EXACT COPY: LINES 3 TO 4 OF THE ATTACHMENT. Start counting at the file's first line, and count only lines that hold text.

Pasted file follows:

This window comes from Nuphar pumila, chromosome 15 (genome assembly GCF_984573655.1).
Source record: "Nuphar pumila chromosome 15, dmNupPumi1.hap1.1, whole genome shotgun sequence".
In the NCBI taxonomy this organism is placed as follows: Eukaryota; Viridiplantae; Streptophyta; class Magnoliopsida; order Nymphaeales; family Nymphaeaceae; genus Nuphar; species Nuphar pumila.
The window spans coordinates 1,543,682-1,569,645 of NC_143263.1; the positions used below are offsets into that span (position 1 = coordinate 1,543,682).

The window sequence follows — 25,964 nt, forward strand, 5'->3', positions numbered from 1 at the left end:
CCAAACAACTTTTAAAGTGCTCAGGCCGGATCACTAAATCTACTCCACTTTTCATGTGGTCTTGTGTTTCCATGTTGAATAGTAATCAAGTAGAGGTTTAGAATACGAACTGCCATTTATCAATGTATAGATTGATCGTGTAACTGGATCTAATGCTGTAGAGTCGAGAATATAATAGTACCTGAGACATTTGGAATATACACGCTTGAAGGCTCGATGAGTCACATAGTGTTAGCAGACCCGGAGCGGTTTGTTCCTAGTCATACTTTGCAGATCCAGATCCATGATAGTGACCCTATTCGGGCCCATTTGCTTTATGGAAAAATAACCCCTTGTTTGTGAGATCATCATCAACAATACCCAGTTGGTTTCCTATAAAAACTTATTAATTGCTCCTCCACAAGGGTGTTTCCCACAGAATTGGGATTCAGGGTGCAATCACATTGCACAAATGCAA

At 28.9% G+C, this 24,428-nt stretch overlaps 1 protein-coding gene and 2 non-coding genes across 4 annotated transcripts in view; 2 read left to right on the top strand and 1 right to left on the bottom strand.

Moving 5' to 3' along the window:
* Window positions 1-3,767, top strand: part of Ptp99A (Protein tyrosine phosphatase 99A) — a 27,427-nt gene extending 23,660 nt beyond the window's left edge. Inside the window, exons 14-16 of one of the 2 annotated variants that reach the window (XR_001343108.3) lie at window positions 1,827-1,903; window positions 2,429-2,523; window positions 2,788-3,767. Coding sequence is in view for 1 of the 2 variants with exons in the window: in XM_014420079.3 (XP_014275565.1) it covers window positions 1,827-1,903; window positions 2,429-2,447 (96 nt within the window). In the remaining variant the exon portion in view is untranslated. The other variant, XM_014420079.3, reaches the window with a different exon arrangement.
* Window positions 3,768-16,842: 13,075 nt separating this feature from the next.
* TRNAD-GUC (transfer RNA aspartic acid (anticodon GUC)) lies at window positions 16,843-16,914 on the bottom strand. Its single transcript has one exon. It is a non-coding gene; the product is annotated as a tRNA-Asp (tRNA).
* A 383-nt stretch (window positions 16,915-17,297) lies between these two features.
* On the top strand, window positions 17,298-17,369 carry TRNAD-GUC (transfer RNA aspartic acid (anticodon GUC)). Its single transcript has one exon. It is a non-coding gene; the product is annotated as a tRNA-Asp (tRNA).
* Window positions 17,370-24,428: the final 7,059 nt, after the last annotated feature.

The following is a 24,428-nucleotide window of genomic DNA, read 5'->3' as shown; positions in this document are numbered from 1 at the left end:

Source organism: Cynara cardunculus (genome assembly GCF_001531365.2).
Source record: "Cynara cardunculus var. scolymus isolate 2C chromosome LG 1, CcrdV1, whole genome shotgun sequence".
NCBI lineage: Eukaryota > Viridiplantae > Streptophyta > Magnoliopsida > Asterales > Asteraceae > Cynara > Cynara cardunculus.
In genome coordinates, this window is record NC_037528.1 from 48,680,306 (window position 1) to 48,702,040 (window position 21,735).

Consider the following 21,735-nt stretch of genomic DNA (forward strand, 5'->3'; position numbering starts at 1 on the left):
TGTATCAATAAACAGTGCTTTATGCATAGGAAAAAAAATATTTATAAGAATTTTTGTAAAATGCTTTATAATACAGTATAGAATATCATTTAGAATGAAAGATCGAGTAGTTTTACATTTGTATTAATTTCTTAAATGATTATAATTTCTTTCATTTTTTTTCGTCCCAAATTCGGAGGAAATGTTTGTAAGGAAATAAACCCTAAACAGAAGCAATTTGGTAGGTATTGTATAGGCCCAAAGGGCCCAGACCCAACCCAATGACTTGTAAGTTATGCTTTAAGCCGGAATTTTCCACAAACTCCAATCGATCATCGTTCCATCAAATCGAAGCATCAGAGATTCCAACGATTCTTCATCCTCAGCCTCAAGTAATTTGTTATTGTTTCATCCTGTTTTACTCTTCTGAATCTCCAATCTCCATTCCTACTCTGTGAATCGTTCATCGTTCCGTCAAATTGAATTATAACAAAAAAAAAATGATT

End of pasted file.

In the NCBI taxonomy this organism is placed as follows: Eukaryota; Viridiplantae; Streptophyta; class Magnoliopsida; order Nymphaeales; family Nymphaeaceae; genus Nuphar; species Nuphar pumila.
The window spans coordinates 1,543,682-1,569,645 of NC_143263.1; the positions used below are offsets into that span (position 1 = coordinate 1,543,682).